Unconquered, sleevenotes to forthcoming album
When the bonds of tyranny are broken and a young country asserts itself with vigor, this independence is celebrated and cherished. Few would accuse our latter-day Fourth of July revelries as expressing a political slant. And yet we live in a time when patriotism is considered suspect. The seeds of this distrust date back to modernist theorists like Adorno, who viewed nationalism as the root of authoritarianism. But pride in one’s country is in fact morally and politically neutral. If a listener were to profess a love for the dark, deep feeling of Russian music, he would not be endorsing Stalin’s purges, even if someone else could point to the martial culture of Russia and suggest a connection between the aggrandizing sentiment of its music and the extremism of its leaders. Confusion arises when love and pride of one’s country is confused with ethnocentrism—the belief that one’s country is superior. “I love my country” and “My country is the best in the world” are two distinct and different statements.
To write a piece of music inspired by the ideals of the Revolutionary War would be seen as a natural response in the 19th century, but a dubious one in the 21st. Nevertheless, doing so is hardly a political act. For me, it comes from a love of history and a regard for the aspirational. It is not inherently xenophobic or chauvinistic to feel pride in a country established on principles that value life, liberty, and the pursuit of happiness—a nation where, if an artist wants to express something, he is not hindered.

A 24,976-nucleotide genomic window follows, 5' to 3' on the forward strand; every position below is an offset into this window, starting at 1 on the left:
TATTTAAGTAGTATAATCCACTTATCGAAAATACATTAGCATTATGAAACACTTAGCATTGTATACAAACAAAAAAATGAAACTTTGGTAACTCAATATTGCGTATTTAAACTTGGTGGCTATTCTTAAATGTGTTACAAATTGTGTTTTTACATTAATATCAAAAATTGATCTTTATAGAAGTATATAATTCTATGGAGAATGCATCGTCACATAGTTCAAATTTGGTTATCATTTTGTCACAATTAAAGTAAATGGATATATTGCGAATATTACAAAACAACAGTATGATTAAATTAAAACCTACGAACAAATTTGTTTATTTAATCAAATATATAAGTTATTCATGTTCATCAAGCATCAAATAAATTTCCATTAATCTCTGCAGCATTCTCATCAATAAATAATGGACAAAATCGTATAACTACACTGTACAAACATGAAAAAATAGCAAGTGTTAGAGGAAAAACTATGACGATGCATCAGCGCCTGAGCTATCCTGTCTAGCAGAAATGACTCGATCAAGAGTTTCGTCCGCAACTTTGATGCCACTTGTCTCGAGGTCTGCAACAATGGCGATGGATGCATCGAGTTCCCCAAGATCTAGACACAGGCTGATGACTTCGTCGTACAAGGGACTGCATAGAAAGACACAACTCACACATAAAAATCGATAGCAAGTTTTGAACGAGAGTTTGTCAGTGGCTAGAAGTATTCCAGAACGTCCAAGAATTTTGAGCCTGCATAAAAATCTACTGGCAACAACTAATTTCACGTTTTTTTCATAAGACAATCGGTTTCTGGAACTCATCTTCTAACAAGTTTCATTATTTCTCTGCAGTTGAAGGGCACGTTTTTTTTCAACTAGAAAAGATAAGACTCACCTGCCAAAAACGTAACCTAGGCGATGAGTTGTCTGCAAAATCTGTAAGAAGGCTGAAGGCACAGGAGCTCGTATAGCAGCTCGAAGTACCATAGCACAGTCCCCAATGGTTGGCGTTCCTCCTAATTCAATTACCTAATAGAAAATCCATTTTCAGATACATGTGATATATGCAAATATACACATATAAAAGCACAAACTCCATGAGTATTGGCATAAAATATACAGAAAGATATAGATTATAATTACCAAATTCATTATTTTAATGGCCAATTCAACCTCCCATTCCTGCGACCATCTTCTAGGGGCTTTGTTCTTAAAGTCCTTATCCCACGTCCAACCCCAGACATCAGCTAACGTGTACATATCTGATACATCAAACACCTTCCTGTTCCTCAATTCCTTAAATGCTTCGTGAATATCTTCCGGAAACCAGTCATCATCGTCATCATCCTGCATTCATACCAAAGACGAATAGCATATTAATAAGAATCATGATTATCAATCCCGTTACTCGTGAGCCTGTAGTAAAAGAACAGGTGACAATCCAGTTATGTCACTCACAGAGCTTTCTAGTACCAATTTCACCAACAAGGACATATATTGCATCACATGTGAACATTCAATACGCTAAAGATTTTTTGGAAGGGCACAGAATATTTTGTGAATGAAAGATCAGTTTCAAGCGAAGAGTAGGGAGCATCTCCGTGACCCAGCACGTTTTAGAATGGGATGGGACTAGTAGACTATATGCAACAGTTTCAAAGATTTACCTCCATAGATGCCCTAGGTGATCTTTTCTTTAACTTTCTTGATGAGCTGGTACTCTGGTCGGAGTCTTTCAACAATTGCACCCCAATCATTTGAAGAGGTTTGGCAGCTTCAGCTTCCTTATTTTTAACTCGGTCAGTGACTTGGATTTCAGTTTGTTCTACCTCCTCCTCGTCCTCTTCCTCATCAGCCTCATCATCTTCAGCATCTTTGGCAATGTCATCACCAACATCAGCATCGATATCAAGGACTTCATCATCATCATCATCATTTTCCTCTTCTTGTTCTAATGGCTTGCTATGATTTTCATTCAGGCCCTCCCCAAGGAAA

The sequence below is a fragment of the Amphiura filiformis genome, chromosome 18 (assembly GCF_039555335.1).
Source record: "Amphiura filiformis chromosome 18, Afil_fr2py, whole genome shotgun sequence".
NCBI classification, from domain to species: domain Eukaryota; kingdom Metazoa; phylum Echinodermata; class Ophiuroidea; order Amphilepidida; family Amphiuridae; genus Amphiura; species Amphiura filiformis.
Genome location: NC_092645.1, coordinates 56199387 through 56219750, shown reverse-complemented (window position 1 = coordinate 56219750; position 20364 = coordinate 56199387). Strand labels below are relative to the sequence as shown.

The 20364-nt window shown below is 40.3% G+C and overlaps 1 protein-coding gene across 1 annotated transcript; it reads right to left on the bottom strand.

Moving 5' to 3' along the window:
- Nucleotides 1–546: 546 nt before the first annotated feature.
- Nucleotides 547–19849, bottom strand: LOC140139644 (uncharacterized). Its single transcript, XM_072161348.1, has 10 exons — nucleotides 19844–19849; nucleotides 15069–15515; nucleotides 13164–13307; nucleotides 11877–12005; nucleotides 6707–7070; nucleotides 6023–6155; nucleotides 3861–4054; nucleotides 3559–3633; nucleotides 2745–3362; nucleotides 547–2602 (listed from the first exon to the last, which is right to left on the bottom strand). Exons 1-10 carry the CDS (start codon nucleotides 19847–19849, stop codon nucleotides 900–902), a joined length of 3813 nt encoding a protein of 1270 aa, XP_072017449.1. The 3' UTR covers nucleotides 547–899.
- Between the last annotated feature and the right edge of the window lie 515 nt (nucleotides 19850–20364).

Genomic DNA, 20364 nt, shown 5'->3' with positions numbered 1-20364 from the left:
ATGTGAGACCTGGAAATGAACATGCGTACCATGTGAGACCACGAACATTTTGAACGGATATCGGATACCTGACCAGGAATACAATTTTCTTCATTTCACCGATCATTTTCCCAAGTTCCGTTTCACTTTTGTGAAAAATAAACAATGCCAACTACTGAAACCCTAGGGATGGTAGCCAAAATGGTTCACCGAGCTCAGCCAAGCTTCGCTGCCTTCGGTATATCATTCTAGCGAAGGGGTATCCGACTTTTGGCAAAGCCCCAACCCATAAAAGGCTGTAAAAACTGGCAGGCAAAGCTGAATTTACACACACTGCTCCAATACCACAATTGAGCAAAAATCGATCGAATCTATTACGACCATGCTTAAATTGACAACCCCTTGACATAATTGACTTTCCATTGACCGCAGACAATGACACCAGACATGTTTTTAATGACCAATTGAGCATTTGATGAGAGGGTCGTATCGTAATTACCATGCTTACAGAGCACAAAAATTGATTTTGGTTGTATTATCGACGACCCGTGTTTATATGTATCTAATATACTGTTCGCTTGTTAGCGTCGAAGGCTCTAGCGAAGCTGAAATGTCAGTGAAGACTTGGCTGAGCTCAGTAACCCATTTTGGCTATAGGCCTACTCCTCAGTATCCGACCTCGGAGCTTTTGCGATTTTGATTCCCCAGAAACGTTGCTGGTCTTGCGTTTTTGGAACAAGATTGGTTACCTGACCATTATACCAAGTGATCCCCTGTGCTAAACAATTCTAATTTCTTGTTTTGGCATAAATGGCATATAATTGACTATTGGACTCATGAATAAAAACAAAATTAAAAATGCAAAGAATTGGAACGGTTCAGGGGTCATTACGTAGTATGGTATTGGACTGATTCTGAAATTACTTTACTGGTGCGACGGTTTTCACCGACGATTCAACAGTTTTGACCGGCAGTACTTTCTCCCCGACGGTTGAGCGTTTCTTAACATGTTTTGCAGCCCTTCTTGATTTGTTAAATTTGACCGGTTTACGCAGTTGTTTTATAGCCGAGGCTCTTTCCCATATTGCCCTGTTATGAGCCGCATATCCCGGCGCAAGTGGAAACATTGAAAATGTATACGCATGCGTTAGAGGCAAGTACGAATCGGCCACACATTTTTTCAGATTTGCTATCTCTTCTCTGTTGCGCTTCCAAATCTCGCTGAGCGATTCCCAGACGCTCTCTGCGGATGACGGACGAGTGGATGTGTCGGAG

Unconquered draws its inspiration from the Battle of Saratoga, which was a decisive turning point in our war of independence when, after General Burgoyne surrendered his British Army, France entered the war, and her support was crucial to our eventual victory. Summon, the first movement, evokes the call to assemble the forces. Dawn suggests not only the dewiness of a new day, but also the surprise of an unexpected attack. Advance calls to mind bravery amid the frenzy and chaos of the battlefield. Finally, Liberty celebrates the triumph of the Continental Army; freedom from British rule; and the burgeoning of a new nation. Neither battlefield nor bloodshed is depicted in this piece: only the expression of moods conjured by these images.
I am grateful to Charles and Candace Wait for making this project possible; to the Saratoga Performing Arts Center for choosing to commemorate their 50th anniversary with a new piece of orchestral music; and to The Philadelphia Orchestra for committing their resources to its performance and recording.